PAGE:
Sunday, May 22, 2011

Literary Techniques and Book Blogging: A Response

Many thanks for those of you who responded to my post about reading and literary terminology. The breadth and complexity of those comments made my regular mode of responding in the comment section itself seem inadequate (and makes me anxious to install some kind of more sophisticated commenting system. A project for after BEA).

Anyway, let me highlight a few points and respond.

1. It seems that, for the most part, those not actively studying literature or teaching it have lost the majority of whatever literary vocabulary they once had. I'm not at all surprised by this and I'm sure for most of us there is some area(s) of our education that is rusty beyond use. (At one point, I was a philosophy major, but my mastery of thinkers and particular schools of thought are now long gone).

2. Also perhaps unsurprising, those that think about/use literary terminology as they read and write think it's important to do so.

3. This third observation is the most interesting to me as it gets to the center of why I asked this question: many commenters expressed a concern that the infiltration of literary vocabulary into reading and reviewing would come at the expense of enjoyment. Jackie's story about SCUBA diving best represents this position--that copious, detailed knowledge about a subject interferes with a more organic experience of that subject.

One of the reasons I started this blog was to write about literature in a way that the academy does not allow--somehow more personal, passionate, informal, and perhaps even funny. I have consciously refrained from using much academic jargon here, both because I can do that elsewhere and because I've felt that the instant I deploy "metonymy" or "negative capability" the tenor of my writing and thinking changes dramatically. The pleasure/rigor binary, though, doesn't seem necessary or desirable to me at this point.

Tolmsted and Greg both posited that some compromise might be possible, to use the tools of scholarship but do so in a different spirit. This seems to me an exciting possibility that squarely matches both my expertise and desire--to use the skills I have but to do so in a more readable, entertaining way: to not mistake or link inextricably the tools and the tone (Tolmsted, I think this might answer your question about why I am asking these questions).

Perhaps this will fail, but if so at least it will be a failure of imagination.


  1. I think I try to do that; although I notice as more jargon slips in, my comments decrease. However, I try to return to my original intentions for the blog (writing for myself). Although I do want to write to my audience, it enhances my reading and thinking to make different sorts of connections using the tools at my disposal. So, I'm going to do that and hope that there is an audience out there for what I write.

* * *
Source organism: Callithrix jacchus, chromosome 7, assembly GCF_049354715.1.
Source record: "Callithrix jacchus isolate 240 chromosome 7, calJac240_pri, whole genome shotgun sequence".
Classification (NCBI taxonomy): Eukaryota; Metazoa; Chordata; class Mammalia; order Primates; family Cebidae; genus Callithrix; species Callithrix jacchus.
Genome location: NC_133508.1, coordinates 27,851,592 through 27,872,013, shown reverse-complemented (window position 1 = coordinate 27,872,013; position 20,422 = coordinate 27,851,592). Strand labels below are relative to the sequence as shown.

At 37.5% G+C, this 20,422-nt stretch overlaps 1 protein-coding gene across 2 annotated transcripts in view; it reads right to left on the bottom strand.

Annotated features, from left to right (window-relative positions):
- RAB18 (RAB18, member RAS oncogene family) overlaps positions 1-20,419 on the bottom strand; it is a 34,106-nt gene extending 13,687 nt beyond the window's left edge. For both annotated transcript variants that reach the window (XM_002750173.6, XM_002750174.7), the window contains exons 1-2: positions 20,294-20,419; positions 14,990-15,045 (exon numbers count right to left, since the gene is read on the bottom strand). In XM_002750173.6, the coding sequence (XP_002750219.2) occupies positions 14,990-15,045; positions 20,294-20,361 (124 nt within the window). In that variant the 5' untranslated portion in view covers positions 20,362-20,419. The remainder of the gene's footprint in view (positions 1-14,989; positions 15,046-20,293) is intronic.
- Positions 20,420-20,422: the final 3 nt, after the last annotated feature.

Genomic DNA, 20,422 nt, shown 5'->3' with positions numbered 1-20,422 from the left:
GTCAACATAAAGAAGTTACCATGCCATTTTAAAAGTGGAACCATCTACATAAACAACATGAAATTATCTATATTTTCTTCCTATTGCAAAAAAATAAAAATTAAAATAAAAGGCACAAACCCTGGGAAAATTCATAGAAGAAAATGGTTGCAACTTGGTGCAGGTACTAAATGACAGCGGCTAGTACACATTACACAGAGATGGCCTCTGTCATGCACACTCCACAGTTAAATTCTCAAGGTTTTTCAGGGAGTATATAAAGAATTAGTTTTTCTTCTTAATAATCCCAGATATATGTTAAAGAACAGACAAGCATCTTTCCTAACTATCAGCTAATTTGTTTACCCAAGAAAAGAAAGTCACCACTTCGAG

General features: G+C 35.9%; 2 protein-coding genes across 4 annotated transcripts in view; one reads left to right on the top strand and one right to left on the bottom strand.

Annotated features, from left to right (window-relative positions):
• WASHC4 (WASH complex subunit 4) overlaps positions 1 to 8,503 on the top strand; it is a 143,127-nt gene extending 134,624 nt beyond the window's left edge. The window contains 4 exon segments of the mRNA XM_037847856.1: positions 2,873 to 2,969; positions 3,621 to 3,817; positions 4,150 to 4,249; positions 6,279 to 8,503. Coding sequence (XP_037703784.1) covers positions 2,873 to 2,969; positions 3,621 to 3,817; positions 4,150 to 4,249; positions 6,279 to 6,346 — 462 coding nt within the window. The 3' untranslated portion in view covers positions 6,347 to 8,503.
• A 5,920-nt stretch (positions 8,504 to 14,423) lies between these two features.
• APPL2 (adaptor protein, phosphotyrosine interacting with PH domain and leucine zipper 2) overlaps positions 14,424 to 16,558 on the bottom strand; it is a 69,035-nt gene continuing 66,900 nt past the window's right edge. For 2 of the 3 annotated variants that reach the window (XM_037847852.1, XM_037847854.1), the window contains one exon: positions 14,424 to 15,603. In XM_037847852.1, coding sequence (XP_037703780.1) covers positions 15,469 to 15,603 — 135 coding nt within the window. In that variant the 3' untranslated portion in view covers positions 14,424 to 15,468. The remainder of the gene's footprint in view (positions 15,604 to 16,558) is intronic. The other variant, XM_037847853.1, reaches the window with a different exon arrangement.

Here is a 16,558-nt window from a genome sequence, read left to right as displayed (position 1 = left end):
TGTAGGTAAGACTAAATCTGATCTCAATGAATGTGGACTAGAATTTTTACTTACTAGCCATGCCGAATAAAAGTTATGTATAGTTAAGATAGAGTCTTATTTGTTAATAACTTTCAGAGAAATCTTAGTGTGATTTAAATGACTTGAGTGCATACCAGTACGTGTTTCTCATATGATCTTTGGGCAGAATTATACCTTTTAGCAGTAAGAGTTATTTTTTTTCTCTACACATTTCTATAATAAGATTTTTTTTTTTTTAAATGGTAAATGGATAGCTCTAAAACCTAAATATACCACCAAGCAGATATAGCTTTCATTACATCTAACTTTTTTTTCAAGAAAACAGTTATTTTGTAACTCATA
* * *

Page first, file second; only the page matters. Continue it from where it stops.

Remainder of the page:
2. A point I forgot to mention you during your investigation, my initial aim was always to write, rather then to read and endlessly brood about it. It's easy to pick a subject to death. I made my master degree thesis on Deleuze and Freud in Philip K. Dick's fiction, but I could've ransacked the poor guy's work with any thinker. Heidegger, Spivak, Zizek...In the end, it has very little to do with the process of writing fiction. Which is a fact ignored by most scholars I know.

  3. It is exactly this balance that I look for when reading articles in educational journals. And I know the educational jargon. But I want someone who can explain reading theories or the latest research on the efficacy of various writer's workshop models in a more accessible way. I am perfectly capable of sorting through a long research article, but with the limited time I have to read professional journals I choose the articles where I get the most information in such way that I am not just informed, but actually enjoyed the experience of becoming informed. I guess to a certain extent I look for that in my reviews as well.

  4. LBC-
    I'm not surprised that comments decreased. There seems to be a sense out there that the more formal analysis is used, the less accessible the discussion becomes. It's much easier to react to someone's emotional response to a book (even if you haven't read it) to specific, analytical thinking.

    I guess what I would say is: who said anything about picking something to death? I see this response all the time--the mere mention of literary analysis leads people to assume the inevitable blood-draining. Aspiring and practicing writers of fiction do indeed have their own concerns when reading and reviewing, however.

    I think you've hit it--is there a way of keeping a review accessible and entertaining while keeping some rigor? Maybe, maybe not.